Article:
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What Did Clinton Mean When She Said Snowden Files Fell Into the “Wrong Hands”? Hillary Clinton asserted at Tuesday night’s Democratic presidential debate that NSA whistleblower Edward Snowden “stole very important information that has unfortunately fallen into a lot of the wrong hands.” She seemed to be darkly intimating that the information Snowden gave to journalists in Hong Kong before he was granted asylum in Moscow also ended up with the Chinese and/or Russian governments. But that conclusion is entirely unsupported by the evidence; it’s a political smear that even the most alarmist Obama administration intelligence officials have not asserted as fact.

As Snowden has repeatedly explained, after turning over copies of the heavily encrypted files to reporters, he destroyed his own before he left Hong Kong. He did not take the files to Russia “because it wouldn’t serve the public interest,” he told the New York Times in 2013. “There’s a zero percent chance the Russians or Chinese have received any documents,” he said.

Or did she mean us? Vermont Sen. A Q&A with NSA whistleblower Edward Snowden. This week, I interviewed NSA whistleblower Edward Snowden for the Electronic Frontier Foundation’s Pioneer Awards, an event that recognizes those protecting freedom on the Internet. We chatted by Google Hangout because Snowden remains in Russia, stuck in international limbo after the U.S. revoked his passport in 2013. Snowden, 32, is living a relatively normal life in Russia, and spending lots of time online. Like many a computer enthusiast, he’s a fan of the USA show Mr. Robot, saying he was impressed by the technology portrayed in the show, which is “more accurate than what you usually see on TV.” He remains preternaturally eloquent, a computer geek who channels the founding fathers, regularly peppering his conversation with sayings like, “What people describe as privacy is actually liberty.” This is our conversation, condensed and edited for clarity.

KH: In the first photos of you that appeared online, you had Tor and EFF stickers on your laptop. ES: I was a member. Edward Snowden: Here's how we take back the Internet.

Can Snowden get a Fair Trial?

Edward Snowden: ‘The World Is Much More Unpredictable and Dangerous’ Than George Orwell’s ‘1984’ Partial Disclosure by Sue Halpern. No Place to Hide: Edward Snowden, the NSA, and the US Surveillance State by Glenn Greenwald Metropolitan, 259 pp., $27.00 The Snowden Files: The Inside Story of the World’s Most Wanted Man by Luke Harding Vintage, 346 pp., $14.95 (paper) United States of Secrets a Frontline documentary directed by Michael Kirk The NSA Report: Liberty and Security in a Changing World by the President’s Review Group on Intelligence and Communications Technologies: Richard A. Princeton University Press, 239 pp., $16.95 (paper) Within days of the publication of No Place to Hide by the journalist Glenn Greenwald, a photograph began circulating on the Internet that showed National Security Agency operatives surreptitiously implanting a surveillance device on an intercepted computer.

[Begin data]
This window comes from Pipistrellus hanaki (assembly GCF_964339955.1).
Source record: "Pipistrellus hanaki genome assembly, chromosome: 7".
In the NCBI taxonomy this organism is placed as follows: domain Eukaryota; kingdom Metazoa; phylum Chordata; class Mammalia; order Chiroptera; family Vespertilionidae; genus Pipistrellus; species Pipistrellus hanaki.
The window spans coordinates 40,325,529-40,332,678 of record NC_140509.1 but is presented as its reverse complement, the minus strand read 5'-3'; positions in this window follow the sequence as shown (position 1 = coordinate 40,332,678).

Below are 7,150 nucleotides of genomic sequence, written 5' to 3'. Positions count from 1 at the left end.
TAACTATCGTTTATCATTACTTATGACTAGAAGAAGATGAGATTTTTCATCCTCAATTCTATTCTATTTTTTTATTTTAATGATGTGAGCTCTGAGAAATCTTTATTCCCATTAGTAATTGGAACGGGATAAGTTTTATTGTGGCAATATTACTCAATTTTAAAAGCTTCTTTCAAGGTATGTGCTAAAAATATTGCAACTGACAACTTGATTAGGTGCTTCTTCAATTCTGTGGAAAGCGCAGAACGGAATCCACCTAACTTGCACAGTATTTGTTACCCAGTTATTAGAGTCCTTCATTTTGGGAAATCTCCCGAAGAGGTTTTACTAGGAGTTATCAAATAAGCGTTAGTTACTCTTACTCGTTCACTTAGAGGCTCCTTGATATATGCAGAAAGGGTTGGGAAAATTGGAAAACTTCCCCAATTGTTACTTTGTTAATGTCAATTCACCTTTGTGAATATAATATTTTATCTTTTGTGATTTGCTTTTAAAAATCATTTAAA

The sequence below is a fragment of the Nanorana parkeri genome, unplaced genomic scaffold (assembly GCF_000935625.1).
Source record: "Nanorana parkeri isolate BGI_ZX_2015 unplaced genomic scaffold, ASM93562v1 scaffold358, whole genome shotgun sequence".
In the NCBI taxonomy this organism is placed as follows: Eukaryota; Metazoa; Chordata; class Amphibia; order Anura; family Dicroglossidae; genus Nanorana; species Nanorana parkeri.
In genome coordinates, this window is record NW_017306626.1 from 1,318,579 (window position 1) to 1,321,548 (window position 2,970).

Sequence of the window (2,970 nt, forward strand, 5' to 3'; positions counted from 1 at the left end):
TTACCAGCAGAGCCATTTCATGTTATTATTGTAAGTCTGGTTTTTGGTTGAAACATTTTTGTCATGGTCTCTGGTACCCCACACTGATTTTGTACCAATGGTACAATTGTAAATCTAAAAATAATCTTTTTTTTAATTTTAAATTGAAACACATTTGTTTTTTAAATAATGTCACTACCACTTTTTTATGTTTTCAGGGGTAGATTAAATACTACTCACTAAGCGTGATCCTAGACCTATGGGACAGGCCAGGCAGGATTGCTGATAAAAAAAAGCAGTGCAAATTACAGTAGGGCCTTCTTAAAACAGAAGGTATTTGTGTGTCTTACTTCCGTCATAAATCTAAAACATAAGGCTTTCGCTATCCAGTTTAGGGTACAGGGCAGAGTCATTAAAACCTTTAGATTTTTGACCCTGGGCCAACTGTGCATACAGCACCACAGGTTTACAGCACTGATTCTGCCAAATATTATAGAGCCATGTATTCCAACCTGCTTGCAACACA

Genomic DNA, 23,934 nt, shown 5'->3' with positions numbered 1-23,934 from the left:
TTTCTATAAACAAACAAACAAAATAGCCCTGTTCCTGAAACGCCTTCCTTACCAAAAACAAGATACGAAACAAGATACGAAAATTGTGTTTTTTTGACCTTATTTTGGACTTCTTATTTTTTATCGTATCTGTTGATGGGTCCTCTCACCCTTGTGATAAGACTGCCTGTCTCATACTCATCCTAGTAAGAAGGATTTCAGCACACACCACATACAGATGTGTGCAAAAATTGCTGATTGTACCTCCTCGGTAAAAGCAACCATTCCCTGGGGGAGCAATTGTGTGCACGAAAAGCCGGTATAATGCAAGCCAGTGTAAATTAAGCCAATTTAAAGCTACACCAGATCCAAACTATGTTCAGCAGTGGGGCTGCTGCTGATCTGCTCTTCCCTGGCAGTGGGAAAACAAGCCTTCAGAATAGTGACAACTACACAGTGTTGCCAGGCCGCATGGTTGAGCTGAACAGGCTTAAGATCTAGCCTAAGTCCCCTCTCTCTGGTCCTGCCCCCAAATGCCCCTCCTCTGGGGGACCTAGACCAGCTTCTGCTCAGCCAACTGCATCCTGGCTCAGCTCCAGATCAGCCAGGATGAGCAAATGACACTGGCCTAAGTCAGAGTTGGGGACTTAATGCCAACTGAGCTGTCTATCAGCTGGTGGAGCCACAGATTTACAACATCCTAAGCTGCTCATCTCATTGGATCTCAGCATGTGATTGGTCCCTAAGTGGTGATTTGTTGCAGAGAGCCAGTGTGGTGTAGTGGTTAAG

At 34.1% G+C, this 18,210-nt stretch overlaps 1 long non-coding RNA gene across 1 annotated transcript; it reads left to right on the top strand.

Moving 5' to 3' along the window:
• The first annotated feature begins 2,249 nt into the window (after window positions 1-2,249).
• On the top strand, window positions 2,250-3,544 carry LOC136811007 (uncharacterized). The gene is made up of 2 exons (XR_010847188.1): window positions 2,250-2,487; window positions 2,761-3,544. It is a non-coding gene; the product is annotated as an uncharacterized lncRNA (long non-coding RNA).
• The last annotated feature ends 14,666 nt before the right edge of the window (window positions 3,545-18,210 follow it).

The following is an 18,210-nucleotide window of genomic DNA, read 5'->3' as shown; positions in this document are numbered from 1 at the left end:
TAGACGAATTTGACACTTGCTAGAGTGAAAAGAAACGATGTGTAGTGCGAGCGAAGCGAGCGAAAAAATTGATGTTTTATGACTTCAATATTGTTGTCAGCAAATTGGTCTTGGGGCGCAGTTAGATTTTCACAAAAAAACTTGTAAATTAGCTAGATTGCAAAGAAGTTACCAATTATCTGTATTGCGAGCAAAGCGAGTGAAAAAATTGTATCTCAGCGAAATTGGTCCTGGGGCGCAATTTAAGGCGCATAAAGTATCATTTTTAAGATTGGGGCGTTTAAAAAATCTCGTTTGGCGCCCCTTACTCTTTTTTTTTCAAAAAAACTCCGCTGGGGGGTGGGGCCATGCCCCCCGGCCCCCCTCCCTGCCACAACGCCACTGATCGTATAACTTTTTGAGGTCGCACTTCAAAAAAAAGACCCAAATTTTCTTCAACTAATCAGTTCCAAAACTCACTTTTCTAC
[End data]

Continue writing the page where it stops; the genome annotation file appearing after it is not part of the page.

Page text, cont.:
That photo itself was part of the Snowden cache, and readers of Greenwald’s book were treated to the NSA’s own caption: “Not all SIGINT tradecraft involves accessing signals and networks from thousands of miles away,” it said. The Germany File of Edward Snowden Documents Available for Download. America's National Security Agency has been active in Germany for decades. During the Cold War, much of its focus was on targets beyond West Germany's eastern border. But even then, the NSA continued to monitor communications within, and originating in, West Germany. Since the terror attacks of Sept. 11, 2001, the NSA has increased its ability to monitor global communications -- and documents from the archive of whistleblower Edward Snowden show that Germany is the agency's most important base of operations in continental Europe. The documents show that the NSA, while focusing on counter-terrorism and other areas of importance to national security, has also established systems that allow it to monitor vast amounts of digital and other forms of communications in Germany and elsewhere.

When revelations of NSA spying in Germany first broke last year, German officials indicated they were unaware of the breadth of US intelligence activity in the country. Keep track of the news. Four ways Edward Snowden changed the world – and why the fight's not over | Trevor Timm | Commentisfree. Thursday marks one year since the Guardian published the first in a series of eye-opening stories about surveillance based on documents provided by Edward Snowden. The events in the 52 weeks since have proven him to be the most significant whistleblower in American history – and have reverberated throughout the world. But along with the changes Snowden sparked, vital questions remain about how and if the National Security Agency and its global spy apparatus will truly be reformed. Many wheels are finally in motion, but will the US Congress and the courts actually respond in a meaningful way? In truth, the second year of Snowden may be more important than the first.

The internet companies: more transparency, but little lobbying for reform Many companies have made admirable changes to start honestly fighting for user privacy rights, rather than just uttering platitudes meant to satisfy PR obligations. Of course, this bill could rear its ugly head again in the next year. Edward Snowden's statement in support of Reset the Net - Reset The Net. Snowden. Edward Snowden ouvre un compte Twitter et trolle la NSA. Snowden / Assange. Snowden, s243a@Delicious. Whistleblowers.